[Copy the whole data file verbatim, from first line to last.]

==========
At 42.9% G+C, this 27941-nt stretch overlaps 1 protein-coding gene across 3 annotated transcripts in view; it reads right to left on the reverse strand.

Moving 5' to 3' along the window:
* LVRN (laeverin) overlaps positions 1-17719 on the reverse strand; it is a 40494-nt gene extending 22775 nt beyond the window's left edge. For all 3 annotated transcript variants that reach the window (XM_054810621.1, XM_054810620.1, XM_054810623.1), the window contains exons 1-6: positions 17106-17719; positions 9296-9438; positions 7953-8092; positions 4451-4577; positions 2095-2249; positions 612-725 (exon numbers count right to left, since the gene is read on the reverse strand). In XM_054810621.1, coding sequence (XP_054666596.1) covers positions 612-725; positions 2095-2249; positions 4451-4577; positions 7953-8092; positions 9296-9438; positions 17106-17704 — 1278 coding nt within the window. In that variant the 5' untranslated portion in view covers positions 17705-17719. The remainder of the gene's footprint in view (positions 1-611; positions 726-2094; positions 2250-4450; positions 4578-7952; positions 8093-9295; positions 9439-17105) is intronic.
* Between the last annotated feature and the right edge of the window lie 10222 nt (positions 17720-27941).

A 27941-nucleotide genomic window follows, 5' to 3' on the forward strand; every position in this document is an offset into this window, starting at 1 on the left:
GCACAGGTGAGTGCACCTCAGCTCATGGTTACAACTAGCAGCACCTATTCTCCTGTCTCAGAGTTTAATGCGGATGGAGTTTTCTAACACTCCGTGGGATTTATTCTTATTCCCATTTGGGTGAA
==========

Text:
At 42.9% G+C, this 27941-nt stretch overlaps 1 protein-coding gene across 3 annotated transcripts in view; it reads right to left on the reverse strand.

Moving 5' to 3' along the window:
* LVRN (laeverin) overlaps positions 1-17719 on the reverse strand; it is a 40494-nt gene extending 22775 nt beyond the window's left edge. For all 3 annotated transcript variants that reach the window (XM_054810621.1, XM_054810620.1, XM_054810623.1), the window contains exons 1-6: positions 17106-17719; positions 9296-9438; positions 7953-8092; positions 4451-4577; positions 2095-2249; positions 612-725 (exon numbers count right to left, since the gene is read on the reverse strand). In XM_054810621.1, coding sequence (XP_054666596.1) covers positions 612-725; positions 2095-2249; positions 4451-4577; positions 7953-8092; positions 9296-9438; positions 17106-17704 — 1278 coding nt within the window. In that variant the 5' untranslated portion in view covers positions 17705-17719. The remainder of the gene's footprint in view (positions 1-611; positions 726-2094; positions 2250-4450; positions 4578-7952; positions 8093-9295; positions 9439-17105) is intronic.
* Between the last annotated feature and the right edge of the window lie 10222 nt (positions 17720-27941).

A 27941-nucleotide genomic window follows, 5' to 3' on the forward strand; every position in this document is an offset into this window, starting at 1 on the left:
GCACAGGTGAGTGCACCTCAGCTCATGGTTACAACTAGCAGCACCTATTCTCCTGTCTCAGAGTTTAATGCGGATGGAGTTTTCTAACACTCCGTGGGATTTATTCTTATTCCCATTTGGGTGAA